Some things never change.
President Donald Trump continues to plead for the end of the legislative filibuster, and Senate Majority Leader Mitch McConnell keeps saying no thanks.
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“As I’ve told him repeatedly, the votes aren’t there to change it,” the Republican leader told POLITICO Playbook’s Anna Palmer and Jake Sherman in the interview Wednesday. “They just aren’t there. It is not only me.”
The president’s latest call to reduce the 60-vote threshold to shepherd through legislation came in a private meeting Tuesday with House and Senate Republicans, with Trump telling lawmakers to change the guidelines before Senate Minority Leader Chuck Schumer (D-N.Y.) does.
McConnell, however, sees no need.
The Kentucky Republican, who this month took over as longest-serving GOP Senate leader, touted Trump’s presidency as being the best year . 5 for any GOP since he first visited the Senate in 1985 – noting the passage of massive tax cuts and confirmation of any string of conservative judges, including Top court Justice Neil Gorsuch.
“So obama has much being pleased about,” McConnell said. “I don’t think the legislative filibuster, that is around for years, is a dilemma. Also it does, I believe, generate on many occasions a bipartisan solution, we don’t believe that’s always harmful to the land. We perform possess some pretty big differences in regards to a quantity of things, but there are a variety of products carry out together.”
The GOP leader estimated that two-thirds of his caucus would oppose ending the legislative filibuster. And they’d be joined by all Democrats. But also to Republicans lacking the votes, McConnell is bringing the long view, acknowledging the fact that GOP won’t always keep the majority.
“I think each party, having been up and down many times, know the advantages when you find yourself not within the majority,” he stated within the filibuster. “What I remind obama of occasionally after we have this discussion is however for we will have socialized medicine [and] right-to-work would’ve been eliminated across the country.”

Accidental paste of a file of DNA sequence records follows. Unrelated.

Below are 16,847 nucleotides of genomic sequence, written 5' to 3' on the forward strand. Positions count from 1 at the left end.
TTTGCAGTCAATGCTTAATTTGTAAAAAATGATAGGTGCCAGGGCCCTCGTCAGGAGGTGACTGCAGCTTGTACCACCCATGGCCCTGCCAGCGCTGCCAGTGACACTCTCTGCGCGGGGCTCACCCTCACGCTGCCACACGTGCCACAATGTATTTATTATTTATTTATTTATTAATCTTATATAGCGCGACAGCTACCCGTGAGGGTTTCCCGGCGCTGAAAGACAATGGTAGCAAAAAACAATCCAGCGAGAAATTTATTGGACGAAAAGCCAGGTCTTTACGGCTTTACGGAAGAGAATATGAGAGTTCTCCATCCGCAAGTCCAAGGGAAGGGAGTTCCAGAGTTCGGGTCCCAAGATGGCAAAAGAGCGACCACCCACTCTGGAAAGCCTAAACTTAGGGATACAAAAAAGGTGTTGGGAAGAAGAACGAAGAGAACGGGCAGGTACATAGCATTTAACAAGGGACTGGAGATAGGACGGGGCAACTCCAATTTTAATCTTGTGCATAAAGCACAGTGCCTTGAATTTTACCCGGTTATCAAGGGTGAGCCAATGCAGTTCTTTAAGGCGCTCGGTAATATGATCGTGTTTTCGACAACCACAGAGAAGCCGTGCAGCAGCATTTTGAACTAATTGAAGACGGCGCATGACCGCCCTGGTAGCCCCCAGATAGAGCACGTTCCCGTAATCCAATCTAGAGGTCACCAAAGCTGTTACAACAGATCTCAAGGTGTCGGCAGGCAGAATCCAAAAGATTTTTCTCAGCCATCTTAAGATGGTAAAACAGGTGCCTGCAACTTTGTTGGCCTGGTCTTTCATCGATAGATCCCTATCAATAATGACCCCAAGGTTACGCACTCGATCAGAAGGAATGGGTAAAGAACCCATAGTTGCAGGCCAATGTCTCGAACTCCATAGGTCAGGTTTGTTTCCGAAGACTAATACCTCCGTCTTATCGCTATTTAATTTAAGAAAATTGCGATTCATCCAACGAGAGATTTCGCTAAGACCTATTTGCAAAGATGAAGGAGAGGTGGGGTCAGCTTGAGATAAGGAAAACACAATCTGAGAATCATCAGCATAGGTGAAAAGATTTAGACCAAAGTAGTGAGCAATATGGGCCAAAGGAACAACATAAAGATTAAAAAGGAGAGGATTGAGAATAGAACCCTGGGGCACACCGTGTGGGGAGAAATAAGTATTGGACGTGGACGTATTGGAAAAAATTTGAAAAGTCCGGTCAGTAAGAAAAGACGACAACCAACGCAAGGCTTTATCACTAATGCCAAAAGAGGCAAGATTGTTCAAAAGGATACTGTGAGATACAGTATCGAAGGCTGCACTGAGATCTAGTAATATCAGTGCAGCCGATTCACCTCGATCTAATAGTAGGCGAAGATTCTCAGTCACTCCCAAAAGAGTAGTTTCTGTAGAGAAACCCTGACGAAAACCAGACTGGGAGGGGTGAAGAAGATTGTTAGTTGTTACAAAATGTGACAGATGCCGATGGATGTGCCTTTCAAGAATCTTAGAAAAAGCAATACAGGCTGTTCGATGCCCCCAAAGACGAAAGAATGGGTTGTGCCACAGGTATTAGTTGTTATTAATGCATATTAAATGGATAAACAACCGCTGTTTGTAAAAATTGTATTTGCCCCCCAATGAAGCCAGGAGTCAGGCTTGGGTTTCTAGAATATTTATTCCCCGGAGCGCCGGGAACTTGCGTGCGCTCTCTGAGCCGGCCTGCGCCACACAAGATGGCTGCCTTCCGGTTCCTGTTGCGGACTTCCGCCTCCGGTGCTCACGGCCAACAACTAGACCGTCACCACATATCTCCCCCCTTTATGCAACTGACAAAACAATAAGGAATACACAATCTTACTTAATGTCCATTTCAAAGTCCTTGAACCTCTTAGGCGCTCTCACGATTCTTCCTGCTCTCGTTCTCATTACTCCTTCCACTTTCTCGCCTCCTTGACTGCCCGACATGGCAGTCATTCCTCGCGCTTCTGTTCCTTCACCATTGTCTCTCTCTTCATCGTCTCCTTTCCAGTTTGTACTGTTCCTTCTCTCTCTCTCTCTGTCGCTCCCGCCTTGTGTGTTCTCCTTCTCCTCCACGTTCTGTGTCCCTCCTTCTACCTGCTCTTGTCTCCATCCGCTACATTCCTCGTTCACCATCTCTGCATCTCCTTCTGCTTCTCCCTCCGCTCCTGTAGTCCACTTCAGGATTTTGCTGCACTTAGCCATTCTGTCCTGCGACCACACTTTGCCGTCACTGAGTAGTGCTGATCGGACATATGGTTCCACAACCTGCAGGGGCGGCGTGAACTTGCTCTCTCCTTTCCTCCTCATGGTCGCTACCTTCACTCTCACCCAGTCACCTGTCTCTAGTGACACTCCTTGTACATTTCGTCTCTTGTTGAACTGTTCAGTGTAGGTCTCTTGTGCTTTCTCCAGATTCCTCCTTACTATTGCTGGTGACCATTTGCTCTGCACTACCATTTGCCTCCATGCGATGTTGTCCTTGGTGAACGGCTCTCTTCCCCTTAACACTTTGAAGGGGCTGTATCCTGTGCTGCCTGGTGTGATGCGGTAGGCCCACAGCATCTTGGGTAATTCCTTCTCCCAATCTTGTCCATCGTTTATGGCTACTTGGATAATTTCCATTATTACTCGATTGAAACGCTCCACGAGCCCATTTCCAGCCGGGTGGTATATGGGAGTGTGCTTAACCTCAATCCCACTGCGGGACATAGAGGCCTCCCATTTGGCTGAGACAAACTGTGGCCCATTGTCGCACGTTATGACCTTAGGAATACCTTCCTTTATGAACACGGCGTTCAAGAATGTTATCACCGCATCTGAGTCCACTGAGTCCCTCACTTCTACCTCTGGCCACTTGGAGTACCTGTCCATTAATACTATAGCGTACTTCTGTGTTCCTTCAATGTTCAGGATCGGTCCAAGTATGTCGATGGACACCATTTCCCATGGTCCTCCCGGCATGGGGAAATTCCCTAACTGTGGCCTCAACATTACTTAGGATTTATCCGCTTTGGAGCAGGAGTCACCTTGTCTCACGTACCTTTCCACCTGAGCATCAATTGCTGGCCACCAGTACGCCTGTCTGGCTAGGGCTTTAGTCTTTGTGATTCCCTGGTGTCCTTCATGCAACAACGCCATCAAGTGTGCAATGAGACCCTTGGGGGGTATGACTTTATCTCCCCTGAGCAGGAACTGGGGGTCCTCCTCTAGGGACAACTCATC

In the nearly 45-minute interview, McConnell also acknowledged disagreements between your president and several Senate Republicans on issues including tariffs and immigration.
Republican Sens. Bob Corker of Tennessee and Pat Toomey of Pennsylvania are pushing an amendment that might allow Congress to approve or disapprove of tariffs levied against countries on national security justifications.
McConnell said it’s unclear whether that measure will come up for debate for the farm bill the chamber is considering.
“I simply are not aware of whether there’s gonna be a vote over the Corker proposal,” McConnell said. “I don’t mind getting the vote, nonetheless have no idea at the beginning of this procedure what’s gonna happen.”
A small selection of of senators also is focusing on legislation to pay migrant family separations with the southern border. The Senate began immigration legislation in February, but is not an individual measure mustered enough votes for passage, such as the White House’s proposal.
“I’m favoring addressing that narrowly and fixing it,” McConnell said with the family separations. “I hear the home may try and pass something along those lines, so if we not able to do comprehensive [immigration reform] – let’s no less than fix many of the glaring problems along at the border when using the children reunification issue and apply it quickly.”
McConnell declined to calculate how either chamber look as soon as the midterms. But he insisted every Republican candidate is electable and highlighted Montana, North Dakota, Missouri, Indiana and West Virginia as competitive states where Senate Republicans have offense; the party is defending competitive seats in Arizona, Nevada and Tennessee, he said.
“But I still am not falling in love with the map or thinking the map alone might deliver this,” McConnell added, speaking about the point that Republicans are merely defending nine seats while Democrats have 24 seats up this season. “Every one of those are going to be a knockdown, drag-out, eye-gouging, shin-kicking contest all the way to the finish.”